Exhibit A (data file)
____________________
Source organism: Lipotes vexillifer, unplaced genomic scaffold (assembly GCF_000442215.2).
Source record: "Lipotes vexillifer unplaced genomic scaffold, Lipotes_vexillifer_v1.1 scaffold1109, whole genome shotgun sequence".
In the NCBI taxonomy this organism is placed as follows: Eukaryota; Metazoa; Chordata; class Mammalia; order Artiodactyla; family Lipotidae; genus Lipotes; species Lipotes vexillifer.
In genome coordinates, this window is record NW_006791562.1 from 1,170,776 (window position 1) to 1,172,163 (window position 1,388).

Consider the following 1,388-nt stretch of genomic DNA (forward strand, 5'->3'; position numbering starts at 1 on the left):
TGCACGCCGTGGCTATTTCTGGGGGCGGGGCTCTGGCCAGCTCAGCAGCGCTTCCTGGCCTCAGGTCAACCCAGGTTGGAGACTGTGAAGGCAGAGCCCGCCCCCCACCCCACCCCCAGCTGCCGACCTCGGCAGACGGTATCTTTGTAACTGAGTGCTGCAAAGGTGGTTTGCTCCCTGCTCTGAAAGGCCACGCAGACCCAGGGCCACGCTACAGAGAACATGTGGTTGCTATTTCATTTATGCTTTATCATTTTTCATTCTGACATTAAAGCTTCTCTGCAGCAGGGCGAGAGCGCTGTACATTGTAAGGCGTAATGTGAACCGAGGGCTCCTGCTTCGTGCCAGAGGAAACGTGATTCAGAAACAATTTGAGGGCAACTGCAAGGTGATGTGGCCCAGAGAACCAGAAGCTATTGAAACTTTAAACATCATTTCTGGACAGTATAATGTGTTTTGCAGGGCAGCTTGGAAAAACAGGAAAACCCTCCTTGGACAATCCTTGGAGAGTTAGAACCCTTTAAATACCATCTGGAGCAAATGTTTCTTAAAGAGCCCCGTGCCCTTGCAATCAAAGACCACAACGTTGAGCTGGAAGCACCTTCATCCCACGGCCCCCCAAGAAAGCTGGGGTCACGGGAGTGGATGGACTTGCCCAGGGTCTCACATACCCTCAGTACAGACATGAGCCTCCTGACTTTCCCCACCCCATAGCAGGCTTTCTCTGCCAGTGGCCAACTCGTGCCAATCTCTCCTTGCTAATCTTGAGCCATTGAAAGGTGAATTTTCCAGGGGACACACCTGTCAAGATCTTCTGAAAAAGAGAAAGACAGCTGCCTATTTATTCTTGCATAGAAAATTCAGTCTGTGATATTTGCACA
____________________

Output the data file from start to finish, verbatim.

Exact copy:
Source organism: Lipotes vexillifer, unplaced genomic scaffold (assembly GCF_000442215.2).
Source record: "Lipotes vexillifer unplaced genomic scaffold, Lipotes_vexillifer_v1.1 scaffold1109, whole genome shotgun sequence".
In the NCBI taxonomy this organism is placed as follows: Eukaryota; Metazoa; Chordata; class Mammalia; order Artiodactyla; family Lipotidae; genus Lipotes; species Lipotes vexillifer.
In genome coordinates, this window is record NW_006791562.1 from 1,170,776 (window position 1) to 1,172,163 (window position 1,388).

Consider the following 1,388-nt stretch of genomic DNA (forward strand, 5'->3'; position numbering starts at 1 on the left):
TGCACGCCGTGGCTATTTCTGGGGGCGGGGCTCTGGCCAGCTCAGCAGCGCTTCCTGGCCTCAGGTCAACCCAGGTTGGAGACTGTGAAGGCAGAGCCCGCCCCCCACCCCACCCCCAGCTGCCGACCTCGGCAGACGGTATCTTTGTAACTGAGTGCTGCAAAGGTGGTTTGCTCCCTGCTCTGAAAGGCCACGCAGACCCAGGGCCACGCTACAGAGAACATGTGGTTGCTATTTCATTTATGCTTTATCATTTTTCATTCTGACATTAAAGCTTCTCTGCAGCAGGGCGAGAGCGCTGTACATTGTAAGGCGTAATGTGAACCGAGGGCTCCTGCTTCGTGCCAGAGGAAACGTGATTCAGAAACAATTTGAGGGCAACTGCAAGGTGATGTGGCCCAGAGAACCAGAAGCTATTGAAACTTTAAACATCATTTCTGGACAGTATAATGTGTTTTGCAGGGCAGCTTGGAAAAACAGGAAAACCCTCCTTGGACAATCCTTGGAGAGTTAGAACCCTTTAAATACCATCTGGAGCAAATGTTTCTTAAAGAGCCCCGTGCCCTTGCAATCAAAGACCACAACGTTGAGCTGGAAGCACCTTCATCCCACGGCCCCCCAAGAAAGCTGGGGTCACGGGAGTGGATGGACTTGCCCAGGGTCTCACATACCCTCAGTACAGACATGAGCCTCCTGACTTTCCCCACCCCATAGCAGGCTTTCTCTGCCAGTGGCCAACTCGTGCCAATCTCTCCTTGCTAATCTTGAGCCATTGAAAGGTGAATTTTCCAGGGGACACACCTGTCAAGATCTTCTGAAAAAGAGAAAGACAGCTGCCTATTTATTCTTGCATAGAAAATTCAGTCTGTGATATTTGCACA